I like to make stories up about people that I see that I don't even talk to. I just try to figure it out—by what they're wearing, how they're walking, the expression on their face, what they do with their hands and their faces when they think no one's looking— how this person got to be this way. I think this is true for a lot of writers. Whenever we go out, we are always keeping our eyes open for something that could go in a story. I like to tell young writers that they should see things that no one else has ever seen before. If their writing is going to be unique, they need to see and observe things that no one else has seen before in the things around them.

TEACHINGBOOKS: Please talk about some of your book characters.

TIM TINGLE: In the boarding school story called "Tony Byars," there are two teachers. One teacher is very stern and punitive, and the other is very warm and understanding.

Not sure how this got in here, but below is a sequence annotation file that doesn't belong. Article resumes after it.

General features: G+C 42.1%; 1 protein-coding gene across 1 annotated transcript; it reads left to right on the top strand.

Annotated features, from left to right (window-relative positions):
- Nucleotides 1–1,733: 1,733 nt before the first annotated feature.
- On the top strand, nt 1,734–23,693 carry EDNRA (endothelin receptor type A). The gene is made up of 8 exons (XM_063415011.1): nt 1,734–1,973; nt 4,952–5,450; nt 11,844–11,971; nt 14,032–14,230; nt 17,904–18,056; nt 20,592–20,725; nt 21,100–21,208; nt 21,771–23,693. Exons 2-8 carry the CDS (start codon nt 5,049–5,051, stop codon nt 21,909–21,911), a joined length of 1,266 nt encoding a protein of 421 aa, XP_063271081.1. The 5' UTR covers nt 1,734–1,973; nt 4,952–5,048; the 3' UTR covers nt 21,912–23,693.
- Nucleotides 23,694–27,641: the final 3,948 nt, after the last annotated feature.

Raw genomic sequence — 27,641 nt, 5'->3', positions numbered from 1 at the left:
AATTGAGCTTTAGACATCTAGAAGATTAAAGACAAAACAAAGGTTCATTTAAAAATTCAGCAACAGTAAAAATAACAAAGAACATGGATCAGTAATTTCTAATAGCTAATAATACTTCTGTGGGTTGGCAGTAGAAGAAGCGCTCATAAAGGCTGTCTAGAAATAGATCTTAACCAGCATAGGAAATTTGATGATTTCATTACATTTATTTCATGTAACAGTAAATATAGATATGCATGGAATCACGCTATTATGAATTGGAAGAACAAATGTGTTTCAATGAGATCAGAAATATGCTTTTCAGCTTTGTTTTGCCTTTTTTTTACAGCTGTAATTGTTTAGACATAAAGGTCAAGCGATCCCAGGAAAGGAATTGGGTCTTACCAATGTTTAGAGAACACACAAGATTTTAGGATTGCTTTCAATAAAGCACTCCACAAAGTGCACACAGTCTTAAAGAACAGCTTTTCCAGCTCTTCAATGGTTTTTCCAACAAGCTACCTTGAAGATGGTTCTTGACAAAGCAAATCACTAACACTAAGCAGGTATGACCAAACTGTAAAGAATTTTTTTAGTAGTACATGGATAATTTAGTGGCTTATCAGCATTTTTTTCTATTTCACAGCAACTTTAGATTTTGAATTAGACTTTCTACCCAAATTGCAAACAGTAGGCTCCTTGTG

I modeled the second teacher after two teachers that I had in school. They were both history teachers, and both were so caring about the students. One was an amazing seventh grade history teacher and a fabulous storyteller. He would stand and tell stories about historical figures and you would never forget them.

The other was a quieter person. I had him for two years of high school. He taught the course that was contemporary American history up to the Vietnam War, which we were experiencing at that time, and he would bring in folk singers and make it a whole cultural experience. To get us ready for college he would arrange the schedule with all the other classes so he could give us three-hour exams, knowing that we were going to be taking three-hour exams for finals in college.

So, a lot of the characters that might seem to be minor characters in the stories that I write are people that I know. If I can't quite get the description of a person, it's always on a side burner.

TEACHINGBOOKS: Please talk about Crossing Bok Chitto.